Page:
|Publication number||US6213768 B1|
|Application number||US 09/543,954|
|Publication date||Apr 10, 2001|
|Filing date||Apr 6, 2000|
|Priority date||Apr 29, 1999|
|Publication number||09543954, 543954, US 6213768 B1, US 6213768B1, US-B1-6213768, US6213768 B1, US6213768B1|
|Inventors||Carolyn S. Wright|
|Original Assignee||Carolyn S. Wright|
|Export Citation||BiBTeX, EndNote, RefMan|
|Patent Citations (9), Non-Patent Citations (1), Referenced by (14), Classifications (6), Legal Events (3)|
|External Links: USPTO, USPTO Assignment, Espacenet|
This is a continuation-in-part of U.S. Pat. application Ser. No. 09/302,325, filed on Apr. 29, 1999, and now abandoned.
This invention relates generally to dental appliances, and, more particularly, to a gag-preventive dental impression tray.
Dental impression trays are used by dentists, orthodontists, prosthodontists and others in the field of dentistry to make models of a patient's teeth or other specific areas of a patient's oral cavity. Dentists and prosthodontists make impressions for the purpose of making false or replacement teeth, or for the preparation of restorative crowns, bridges and the like. Orthodontists make impressions to study malformations of the teeth and jaws and plan a course of treatment. Orthodontists also use impressions to size and manufacture dental appliances.
To obtain a dental model, an impression of desired areas of the patient's mouth is first obtained. To prepare an impression, a quantity of curable dental impression material is placed in an impression tray, and the tray is then positioned in the patient's mouth. The impression material fills and surrounds the selected area of interest of the mouth. Once the impression material has cured, the impression material along with the tray is removed from the mouth. A second curable material is then poured or otherwise placed in the cured impression material. Once the second material has cured, the impression material is removed from the resulting model, which provides an accurate physical replica of the patient's tooth structure and adjacent portions of the patient's gingiva.
A common problem with prior art dental impression trays is that they usually induce a gag reflex when placed in a patient's mouth. This is best appreciated by first understanding the nature of the pharyngeal reflex (gag).
The pharyngeal reflex (gag) is caused by the contraction of the constrictor muscle of the pharynx, elicited by touching the back of the pharynx. In normal swallowing, in the first stage of deglutition, the bolus of food is driven back into the fauces by the pressure of the tongue against the hard palate. At the same time, the base of the tongue is retracted and the larynx raised with the pharynx. During the second stage, the entrance to the larynx is closed by the drawing forward of the arytenoid cartilages toward the cushion of the epiglottis, a movement produced by the contraction of the thyreoarytaenoidei, the arytaenoidi and the arytanoepiglottidei (muscles of the back of the throat). As soon as the bolus of food is received in the pharynx, the elevator muscles relax, the pharynx descends and the constrictors contract upon the bolus and convey it downward into the esophagus.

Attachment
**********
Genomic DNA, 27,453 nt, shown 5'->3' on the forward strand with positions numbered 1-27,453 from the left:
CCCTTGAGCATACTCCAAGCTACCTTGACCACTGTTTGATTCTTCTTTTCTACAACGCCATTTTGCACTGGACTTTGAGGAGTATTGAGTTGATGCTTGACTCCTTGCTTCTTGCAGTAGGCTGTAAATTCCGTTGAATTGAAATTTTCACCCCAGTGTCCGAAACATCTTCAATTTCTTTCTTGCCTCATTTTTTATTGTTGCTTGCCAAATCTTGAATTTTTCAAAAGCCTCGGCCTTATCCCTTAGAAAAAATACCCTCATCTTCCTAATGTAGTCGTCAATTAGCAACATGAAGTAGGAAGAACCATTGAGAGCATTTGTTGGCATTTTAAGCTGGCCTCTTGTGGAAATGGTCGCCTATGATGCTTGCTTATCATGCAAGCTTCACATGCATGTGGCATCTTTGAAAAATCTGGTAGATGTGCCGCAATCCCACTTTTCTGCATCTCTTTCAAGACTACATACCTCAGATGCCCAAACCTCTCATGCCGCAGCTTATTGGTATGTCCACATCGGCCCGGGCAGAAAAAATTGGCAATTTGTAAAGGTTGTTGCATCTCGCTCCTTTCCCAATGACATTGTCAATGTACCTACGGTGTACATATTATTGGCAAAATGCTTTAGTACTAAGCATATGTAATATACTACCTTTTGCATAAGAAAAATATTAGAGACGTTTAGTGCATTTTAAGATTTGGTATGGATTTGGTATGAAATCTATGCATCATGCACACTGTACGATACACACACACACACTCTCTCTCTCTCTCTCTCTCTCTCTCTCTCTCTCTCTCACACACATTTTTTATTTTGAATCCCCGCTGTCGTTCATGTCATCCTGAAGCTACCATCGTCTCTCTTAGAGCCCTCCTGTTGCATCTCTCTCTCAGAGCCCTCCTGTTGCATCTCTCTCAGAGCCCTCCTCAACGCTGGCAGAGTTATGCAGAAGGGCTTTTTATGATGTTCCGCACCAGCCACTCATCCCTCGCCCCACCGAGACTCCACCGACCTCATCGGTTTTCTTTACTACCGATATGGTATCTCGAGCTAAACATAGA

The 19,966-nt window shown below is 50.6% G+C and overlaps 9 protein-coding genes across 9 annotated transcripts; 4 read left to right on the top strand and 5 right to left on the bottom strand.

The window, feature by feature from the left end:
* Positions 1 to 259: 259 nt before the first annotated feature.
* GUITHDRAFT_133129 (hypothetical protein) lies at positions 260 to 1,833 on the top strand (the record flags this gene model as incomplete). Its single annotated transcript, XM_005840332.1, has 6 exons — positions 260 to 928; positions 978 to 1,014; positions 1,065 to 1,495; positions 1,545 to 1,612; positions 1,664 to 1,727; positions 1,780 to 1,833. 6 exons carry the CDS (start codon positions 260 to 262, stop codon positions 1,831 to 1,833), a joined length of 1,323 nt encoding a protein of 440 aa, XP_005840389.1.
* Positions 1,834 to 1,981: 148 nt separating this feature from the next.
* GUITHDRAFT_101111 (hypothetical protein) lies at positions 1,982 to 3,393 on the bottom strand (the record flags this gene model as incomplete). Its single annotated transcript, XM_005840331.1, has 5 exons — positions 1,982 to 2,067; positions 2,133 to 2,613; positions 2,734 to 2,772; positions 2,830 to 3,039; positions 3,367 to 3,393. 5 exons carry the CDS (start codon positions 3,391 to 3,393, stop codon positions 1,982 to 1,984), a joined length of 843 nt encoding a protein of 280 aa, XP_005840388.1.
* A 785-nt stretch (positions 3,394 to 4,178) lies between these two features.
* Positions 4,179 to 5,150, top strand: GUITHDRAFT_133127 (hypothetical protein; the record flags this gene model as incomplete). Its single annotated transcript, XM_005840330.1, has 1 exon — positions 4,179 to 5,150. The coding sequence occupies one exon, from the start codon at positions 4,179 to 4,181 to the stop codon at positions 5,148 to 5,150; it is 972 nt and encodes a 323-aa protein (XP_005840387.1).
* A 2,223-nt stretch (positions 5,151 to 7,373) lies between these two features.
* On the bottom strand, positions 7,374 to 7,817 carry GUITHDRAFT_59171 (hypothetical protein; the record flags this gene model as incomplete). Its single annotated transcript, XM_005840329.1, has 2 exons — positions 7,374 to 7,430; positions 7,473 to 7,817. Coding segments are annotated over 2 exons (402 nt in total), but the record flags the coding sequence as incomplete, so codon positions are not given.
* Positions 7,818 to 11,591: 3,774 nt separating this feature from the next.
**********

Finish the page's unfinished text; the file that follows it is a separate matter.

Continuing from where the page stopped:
When a properly designed dental impression tray is placed in the mouth, the second stage of the swallowing response is stimulated as described above by the application of pressure in front of the highly innervated delineation between the hard and soft palate. An improperly designed tray, then, does not apply pressure in front of the delineated space between the hard and soft palate.
A variety of dental impression trays are known in the art. However, none of them are suitable for taking an impression of a patient's maxillary dentition while simultaneously preventing a normal physiological “gag” response to placement of the tray in a patient's mouth. Quite simply, conventional prior art dental impression trays are not designed to prevent a normal gag response which occurs when the tray is placed in a patient's mouth.
One example of a patented dental impression tray is disclosed in U.S. Pat. No. 3,737,663 (White). This patent discloses a set of trays for taking impression of both the maxillary (upper) and mandibular (lower) dentition. Although this patent suggests that one of the patented trays (maxillary) is designed to prevent gagging during use (see, col. 5, lines 10-19), the patented tray is designed to only take an impression of the maxillary dentition, and not the palate.
Another patented maxillary dental impression tray is disclosed in German Patent No. 885,595 (Gruber). Gruber's tray includes an elevated floor portion (see, FIGS. 1-2) and is therefore capable of taking an impression of the patient's palate. However, the arched plan floor of the tray surrounding the elevated portion is open-ended in the back of the tray, which causes the aginate impression material to leak out the back of the tray. Moreover, the elevated portion of the floor has a greater height than the peripheral wall (see, FIG. 2) which causes the tray elevated floor portion to contact the palate during use, and also causes aginate to flow over the peripheral wall, as shown in FIG. 2 of the patent. If the elevated portion of the floor contacts the soft palate, gagging will occur. It does not appear from the patent drawings that the elevated floor section is indented from the posterior wall of the tray to ensure contact only with the hard palate.